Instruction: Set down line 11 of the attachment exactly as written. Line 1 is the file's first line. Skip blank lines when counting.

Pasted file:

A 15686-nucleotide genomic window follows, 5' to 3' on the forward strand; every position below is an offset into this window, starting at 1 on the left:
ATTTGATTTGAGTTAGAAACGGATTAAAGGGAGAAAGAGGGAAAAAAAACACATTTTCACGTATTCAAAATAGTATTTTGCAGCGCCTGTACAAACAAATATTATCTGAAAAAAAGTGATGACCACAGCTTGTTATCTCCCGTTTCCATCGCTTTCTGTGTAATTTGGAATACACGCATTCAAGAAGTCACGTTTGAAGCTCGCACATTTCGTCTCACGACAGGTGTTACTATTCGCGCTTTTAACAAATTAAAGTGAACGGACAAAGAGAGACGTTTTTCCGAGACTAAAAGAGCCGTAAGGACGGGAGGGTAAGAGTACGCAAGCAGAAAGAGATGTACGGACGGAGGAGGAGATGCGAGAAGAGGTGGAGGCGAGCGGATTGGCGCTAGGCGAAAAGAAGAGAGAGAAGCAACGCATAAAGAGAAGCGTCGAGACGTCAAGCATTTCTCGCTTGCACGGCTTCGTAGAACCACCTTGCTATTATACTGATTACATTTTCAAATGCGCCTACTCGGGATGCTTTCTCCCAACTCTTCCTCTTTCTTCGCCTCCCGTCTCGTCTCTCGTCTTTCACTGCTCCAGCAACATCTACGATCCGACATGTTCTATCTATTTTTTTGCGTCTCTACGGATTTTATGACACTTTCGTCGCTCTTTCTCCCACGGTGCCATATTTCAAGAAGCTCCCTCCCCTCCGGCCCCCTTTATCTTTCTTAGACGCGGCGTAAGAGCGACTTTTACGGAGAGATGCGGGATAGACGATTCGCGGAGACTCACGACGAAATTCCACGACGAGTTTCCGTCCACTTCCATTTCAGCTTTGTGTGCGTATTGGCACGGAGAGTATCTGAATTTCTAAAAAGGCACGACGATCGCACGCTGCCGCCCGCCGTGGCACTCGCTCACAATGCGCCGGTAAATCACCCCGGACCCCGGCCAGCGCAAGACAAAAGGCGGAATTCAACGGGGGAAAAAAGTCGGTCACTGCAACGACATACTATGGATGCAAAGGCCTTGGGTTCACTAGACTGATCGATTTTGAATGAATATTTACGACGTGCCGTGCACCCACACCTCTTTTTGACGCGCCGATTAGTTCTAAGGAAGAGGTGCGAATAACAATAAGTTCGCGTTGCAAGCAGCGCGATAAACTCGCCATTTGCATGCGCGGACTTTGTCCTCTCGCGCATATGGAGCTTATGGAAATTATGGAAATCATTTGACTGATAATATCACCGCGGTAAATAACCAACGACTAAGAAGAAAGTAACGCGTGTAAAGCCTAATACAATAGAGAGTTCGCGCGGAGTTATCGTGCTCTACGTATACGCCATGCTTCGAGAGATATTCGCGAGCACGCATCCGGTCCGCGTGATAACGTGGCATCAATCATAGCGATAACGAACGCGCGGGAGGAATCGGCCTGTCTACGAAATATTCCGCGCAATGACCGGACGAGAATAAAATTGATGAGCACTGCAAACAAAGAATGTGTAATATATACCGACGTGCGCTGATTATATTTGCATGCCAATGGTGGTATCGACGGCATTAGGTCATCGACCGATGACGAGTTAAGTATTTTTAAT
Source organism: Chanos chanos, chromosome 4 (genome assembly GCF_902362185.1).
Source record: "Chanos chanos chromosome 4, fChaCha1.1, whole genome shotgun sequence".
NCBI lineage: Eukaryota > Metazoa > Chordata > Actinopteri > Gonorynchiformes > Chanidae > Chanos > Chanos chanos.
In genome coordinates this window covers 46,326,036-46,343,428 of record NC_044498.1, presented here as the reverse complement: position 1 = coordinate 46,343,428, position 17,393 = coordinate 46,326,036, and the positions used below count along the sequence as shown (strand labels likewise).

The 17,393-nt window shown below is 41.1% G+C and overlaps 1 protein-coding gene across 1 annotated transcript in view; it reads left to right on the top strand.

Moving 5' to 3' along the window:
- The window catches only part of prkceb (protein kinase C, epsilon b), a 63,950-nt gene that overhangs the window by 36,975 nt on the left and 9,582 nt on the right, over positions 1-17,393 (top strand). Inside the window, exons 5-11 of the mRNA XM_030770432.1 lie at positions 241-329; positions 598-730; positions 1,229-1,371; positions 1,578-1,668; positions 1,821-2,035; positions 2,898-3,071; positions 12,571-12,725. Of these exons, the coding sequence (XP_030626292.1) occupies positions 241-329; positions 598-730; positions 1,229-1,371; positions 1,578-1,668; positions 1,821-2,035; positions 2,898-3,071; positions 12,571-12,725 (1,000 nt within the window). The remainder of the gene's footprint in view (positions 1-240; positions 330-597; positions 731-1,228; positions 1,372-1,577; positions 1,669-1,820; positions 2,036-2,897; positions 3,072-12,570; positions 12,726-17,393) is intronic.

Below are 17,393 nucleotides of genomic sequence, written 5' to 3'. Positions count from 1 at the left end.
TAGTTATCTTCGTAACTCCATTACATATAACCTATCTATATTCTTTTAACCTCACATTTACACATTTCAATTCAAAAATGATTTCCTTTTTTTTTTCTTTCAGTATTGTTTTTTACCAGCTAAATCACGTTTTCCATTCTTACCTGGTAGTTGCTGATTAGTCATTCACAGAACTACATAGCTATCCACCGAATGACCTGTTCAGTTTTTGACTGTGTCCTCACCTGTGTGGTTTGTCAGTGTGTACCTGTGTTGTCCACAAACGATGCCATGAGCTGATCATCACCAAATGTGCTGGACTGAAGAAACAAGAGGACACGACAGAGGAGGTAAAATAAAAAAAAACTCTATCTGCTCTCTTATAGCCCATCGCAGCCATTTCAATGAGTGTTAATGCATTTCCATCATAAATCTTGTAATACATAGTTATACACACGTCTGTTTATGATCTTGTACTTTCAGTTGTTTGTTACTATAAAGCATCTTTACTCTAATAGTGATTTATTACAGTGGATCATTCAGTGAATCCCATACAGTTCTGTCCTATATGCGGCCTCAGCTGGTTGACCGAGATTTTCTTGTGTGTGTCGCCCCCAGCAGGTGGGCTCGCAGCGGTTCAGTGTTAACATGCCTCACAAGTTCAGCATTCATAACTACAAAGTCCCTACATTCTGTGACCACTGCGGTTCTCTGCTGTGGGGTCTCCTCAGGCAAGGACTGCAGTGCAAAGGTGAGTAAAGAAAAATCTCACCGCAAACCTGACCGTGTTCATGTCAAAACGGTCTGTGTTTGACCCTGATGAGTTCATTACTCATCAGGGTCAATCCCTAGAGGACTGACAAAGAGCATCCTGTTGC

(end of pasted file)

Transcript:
TAGTTATCTTCGTAACTCCATTACATATAACCTATCTATATTCTTTTAACCTCACATTTACACATTTCAATTCAAAAATGATTTCCTTTTTTTTTTCTTTCAGTATTGTTTTTTACCAGCTAAATCACGTTTTCCATTCTTACCTGGTAGTTGCTGATTAGTCATTCACAGAACTACATAGCTATCCACCGAATGACCTGTTCAGTTTTTGACTGTGTCCTCACCTGTGTGGTTTGTCAGTGTGTACCTGTGTTGTCCACAAACGATGCCATGAGCTGATCATCACCAAATGTGCTGGACTGAAGAAACAAGAGGACACGACAGAGGAGGTAAAATAAAAAAAAACTCTATCTGCTCTCTTATAGCCCATCGCAGCCATTTCAATGAGTGTTAATGCATTTCCATCATAAATCTTGTAATACATAGTTATACACACGTCTGTTTATGATCTTGTACTTTCAGTTGTTTGTTACTATAAAGCATCTTTACTCTAATAGTGATTTATTACAGTGGATCATTCAGTGAATCCCATACAGTTCTGTCCTATATGCGGCCTCAGCTGGTTGACCGAGATTTTCTTGTGTGTGTCGCCCCCAGCAGGTGGGCTCGCAGCGGTTCAGTGTTAACATGCCTCACAAGTTCAGCATTCATAACTACAAAGTCCCTACATTCTGTGACCACTGCGGTTCTCTGCTGTGGGGTCTCCTCAGGCAAGGACTGCAGTGCAAAGGTGAGTAAAGAAAAATCTCACCGCAAACCTGACCGTGTTCATGTCAAAACGGTCTGTGTTTGACCCTGATGAGTTCATTACTCATCAGGGTCAATCCCTAGAGGACTGACAAAGAGCATCCTGTTGC